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Griffin PowerMate Bluetooth
The Griffin PowerMate Bluetooth controls your Mac with a few spins and clicks. Griffin

At the Consumer Electronics Show in Las Vegas, Griffin debuted a new version of its PowerMate device, the PowerMate Bluetooth. The programmable spinning knob can turn up the volume, scrub videos, flip through documents, scroll through Web sites, and much more on your Mac. This $59.99 device goes on sale in the summer of 2014.

The sleek aluminum knob, first introduced in 2001, gets a stunning design update in 2014. Most noticeably, the PowerMate Bluetooth has no cables or wires, instead it uses Bluetooth 4.0 to connect with your computer. One of the biggest gripes about the earlier PowerMate is that it wasn't wireless. It's also smaller and more streamlined, with less bulk than the previous model.

The PowerMate Bluetooth can be programmed to perform a seemingly endless number of tasks. Out of the box, it works as a simple volume knob, and you can use click and turn commands to pause and play audio and video in iTunes and other media applications. It's also preprogrammed with editing commands for GarageBand and iMovie, where you can quickly scrub through video and audio by twisting the wheel.

Next, it can take the place of your mouse for certain tasks, such as scrolling through Web pages and documents, and clicking into text boxes. You can also use it to pan, zoom, and control editing tools in photo applications such as Photoshop.

Griffin PowerMate Bluetooth
The PowerMate's glowing blue ring can also be programmed. Griffin

Aside from the preinstalled controls, the PowerMate comes with software that lets you create your own commands that work with your computer's system and installed applications. A few examples include refreshing a Web page in Safari or ejecting a thumbdrive with a few turns and clicks.

You can also program a keyboard command, such as "command + C," into a PowerMate action. Instead of using a keystroke, you turn the knob in a specific sequence to complete the action. Griffin boasts that its customers have used earlier models of the PowerMate to create custom-programmed controls for games, multimedia editing software, and even in-car entertainment systems.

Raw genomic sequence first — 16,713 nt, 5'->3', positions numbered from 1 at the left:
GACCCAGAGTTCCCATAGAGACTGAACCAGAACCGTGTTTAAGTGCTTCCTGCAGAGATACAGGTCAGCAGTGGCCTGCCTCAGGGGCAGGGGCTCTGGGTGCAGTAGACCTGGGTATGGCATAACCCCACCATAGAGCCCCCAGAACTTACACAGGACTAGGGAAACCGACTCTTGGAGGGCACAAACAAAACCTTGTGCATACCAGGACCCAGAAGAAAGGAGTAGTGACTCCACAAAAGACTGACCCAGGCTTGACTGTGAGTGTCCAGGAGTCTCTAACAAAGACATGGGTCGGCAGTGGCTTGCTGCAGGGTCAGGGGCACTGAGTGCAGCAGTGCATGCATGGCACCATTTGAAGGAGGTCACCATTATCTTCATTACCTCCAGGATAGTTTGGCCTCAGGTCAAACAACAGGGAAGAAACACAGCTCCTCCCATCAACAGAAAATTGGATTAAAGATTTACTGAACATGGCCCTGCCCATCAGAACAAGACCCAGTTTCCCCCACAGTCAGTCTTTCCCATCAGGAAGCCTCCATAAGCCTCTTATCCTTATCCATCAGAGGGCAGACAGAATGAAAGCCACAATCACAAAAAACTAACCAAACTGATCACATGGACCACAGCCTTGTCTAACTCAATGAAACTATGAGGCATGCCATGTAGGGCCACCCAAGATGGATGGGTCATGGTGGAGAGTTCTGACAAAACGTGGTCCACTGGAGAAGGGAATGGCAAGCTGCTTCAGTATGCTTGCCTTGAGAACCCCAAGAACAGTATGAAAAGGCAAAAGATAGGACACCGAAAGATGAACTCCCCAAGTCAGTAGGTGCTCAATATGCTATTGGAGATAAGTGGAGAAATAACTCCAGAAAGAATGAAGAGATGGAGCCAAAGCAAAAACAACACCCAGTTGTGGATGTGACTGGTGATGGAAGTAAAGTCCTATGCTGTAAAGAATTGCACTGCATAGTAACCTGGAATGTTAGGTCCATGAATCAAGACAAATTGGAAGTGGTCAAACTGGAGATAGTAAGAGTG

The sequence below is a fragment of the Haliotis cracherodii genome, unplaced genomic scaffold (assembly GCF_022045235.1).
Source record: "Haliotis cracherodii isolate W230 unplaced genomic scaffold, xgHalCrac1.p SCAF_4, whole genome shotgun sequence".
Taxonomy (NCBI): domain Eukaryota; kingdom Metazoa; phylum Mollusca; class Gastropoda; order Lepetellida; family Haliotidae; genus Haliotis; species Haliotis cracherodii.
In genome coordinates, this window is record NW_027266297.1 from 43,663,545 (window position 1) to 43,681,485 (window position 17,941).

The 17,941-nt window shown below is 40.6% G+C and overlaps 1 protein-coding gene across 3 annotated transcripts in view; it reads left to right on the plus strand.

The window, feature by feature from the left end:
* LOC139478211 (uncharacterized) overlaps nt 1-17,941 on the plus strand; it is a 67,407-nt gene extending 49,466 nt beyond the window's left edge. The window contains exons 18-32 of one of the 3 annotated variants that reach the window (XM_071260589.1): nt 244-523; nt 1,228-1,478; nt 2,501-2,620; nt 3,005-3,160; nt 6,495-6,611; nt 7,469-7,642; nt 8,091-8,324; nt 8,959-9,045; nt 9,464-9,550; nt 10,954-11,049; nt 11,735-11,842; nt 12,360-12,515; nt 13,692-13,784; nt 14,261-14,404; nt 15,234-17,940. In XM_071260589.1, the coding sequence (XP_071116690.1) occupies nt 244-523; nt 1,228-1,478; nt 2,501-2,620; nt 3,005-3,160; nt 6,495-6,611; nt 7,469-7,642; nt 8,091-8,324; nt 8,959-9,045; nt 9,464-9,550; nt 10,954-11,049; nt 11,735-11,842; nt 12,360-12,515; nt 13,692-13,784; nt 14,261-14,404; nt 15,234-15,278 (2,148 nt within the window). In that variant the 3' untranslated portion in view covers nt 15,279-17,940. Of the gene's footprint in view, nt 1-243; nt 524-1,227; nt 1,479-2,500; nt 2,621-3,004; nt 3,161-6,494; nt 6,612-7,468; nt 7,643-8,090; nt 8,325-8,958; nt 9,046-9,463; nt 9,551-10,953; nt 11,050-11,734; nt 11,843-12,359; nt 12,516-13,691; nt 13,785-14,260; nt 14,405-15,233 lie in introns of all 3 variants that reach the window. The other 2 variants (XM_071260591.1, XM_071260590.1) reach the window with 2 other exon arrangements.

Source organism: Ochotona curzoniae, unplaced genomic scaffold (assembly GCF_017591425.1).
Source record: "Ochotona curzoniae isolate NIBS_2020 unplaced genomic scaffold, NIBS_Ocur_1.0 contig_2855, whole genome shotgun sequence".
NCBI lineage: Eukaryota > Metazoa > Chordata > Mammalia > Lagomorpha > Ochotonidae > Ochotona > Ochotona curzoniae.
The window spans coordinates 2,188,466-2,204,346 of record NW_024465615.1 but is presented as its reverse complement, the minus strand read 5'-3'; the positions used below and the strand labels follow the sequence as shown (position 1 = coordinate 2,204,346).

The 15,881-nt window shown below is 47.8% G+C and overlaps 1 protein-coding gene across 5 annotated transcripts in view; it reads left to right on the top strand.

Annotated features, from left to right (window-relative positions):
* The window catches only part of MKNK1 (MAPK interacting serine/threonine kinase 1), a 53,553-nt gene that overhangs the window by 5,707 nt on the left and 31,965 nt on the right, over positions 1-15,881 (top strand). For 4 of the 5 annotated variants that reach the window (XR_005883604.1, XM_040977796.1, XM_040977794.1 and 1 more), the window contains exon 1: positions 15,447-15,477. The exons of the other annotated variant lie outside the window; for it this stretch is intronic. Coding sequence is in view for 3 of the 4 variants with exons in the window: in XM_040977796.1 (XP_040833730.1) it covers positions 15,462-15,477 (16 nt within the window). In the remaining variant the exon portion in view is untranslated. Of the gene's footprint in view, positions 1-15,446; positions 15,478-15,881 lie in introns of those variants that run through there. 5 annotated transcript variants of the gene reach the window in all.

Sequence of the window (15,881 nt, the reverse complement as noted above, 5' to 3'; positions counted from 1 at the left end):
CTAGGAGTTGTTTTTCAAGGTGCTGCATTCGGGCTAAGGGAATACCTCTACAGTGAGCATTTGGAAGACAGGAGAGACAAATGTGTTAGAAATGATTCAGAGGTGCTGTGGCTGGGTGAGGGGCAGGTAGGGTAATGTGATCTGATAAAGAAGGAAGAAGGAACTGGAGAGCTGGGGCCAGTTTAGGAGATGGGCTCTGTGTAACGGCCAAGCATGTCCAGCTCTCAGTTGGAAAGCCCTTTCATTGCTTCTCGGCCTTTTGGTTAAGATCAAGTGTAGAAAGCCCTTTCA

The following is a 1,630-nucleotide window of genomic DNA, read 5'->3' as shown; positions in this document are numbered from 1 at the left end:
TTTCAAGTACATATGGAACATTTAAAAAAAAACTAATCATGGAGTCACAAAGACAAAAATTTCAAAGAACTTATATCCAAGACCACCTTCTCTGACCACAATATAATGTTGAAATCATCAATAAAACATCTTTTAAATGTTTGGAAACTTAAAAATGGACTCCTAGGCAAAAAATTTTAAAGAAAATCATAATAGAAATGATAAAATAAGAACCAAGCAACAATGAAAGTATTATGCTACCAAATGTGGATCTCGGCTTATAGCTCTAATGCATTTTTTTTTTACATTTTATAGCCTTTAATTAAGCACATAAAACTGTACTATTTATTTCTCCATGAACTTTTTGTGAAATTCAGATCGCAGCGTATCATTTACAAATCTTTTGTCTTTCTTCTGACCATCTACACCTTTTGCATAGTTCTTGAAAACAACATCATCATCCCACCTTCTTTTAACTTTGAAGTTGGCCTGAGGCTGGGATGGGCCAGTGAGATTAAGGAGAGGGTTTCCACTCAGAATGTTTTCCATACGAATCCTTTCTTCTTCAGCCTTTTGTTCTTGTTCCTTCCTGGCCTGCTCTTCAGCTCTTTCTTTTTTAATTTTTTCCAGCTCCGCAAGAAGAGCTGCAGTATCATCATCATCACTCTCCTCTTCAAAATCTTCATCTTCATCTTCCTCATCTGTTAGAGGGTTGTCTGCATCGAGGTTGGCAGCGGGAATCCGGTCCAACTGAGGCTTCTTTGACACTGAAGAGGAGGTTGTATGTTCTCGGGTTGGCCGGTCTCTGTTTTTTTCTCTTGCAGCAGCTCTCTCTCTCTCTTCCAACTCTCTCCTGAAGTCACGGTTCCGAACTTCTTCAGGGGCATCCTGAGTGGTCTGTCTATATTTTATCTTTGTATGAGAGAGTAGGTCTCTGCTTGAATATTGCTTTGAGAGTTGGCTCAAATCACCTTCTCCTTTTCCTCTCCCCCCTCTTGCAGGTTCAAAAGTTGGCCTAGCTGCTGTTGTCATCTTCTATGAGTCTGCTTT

Like earlier models of the PowerMate, this new version glows blue at the bottom, thanks to a few LEDs. When you set it on a flat surface, it emits a ring of light that gives you information about your system's status at a glance. You can program the lights to pulse in a pattern or stay on to correspond with different system alerts, such as when your Mac goes to sleep or is using too much CPU power. The lights can also grow brighter or dimmer as you turn your music up and down.

At launch, the PowerMate Bluetooth is only compatible with Mac computers. Specifically, it works with Macs running Mac OS 10.8 and up and that use Bluetooth 4.0. That includes MacBook Airs from 2011 and newer, MacBook Pros from 2012 and newer, and the 2013 Mac Pro. It requires two AAA batteries to run.

In short, the PowerMate's nearly endless custom programming options makes a fun extra device to hook up to your computer and help automate the tasks that take up much of your time. For $60, it's too expensive to just use as a volume knob for the average at-home Mac owner, but if you find yourself doing a lot of video and audio editing, it might be worth the money.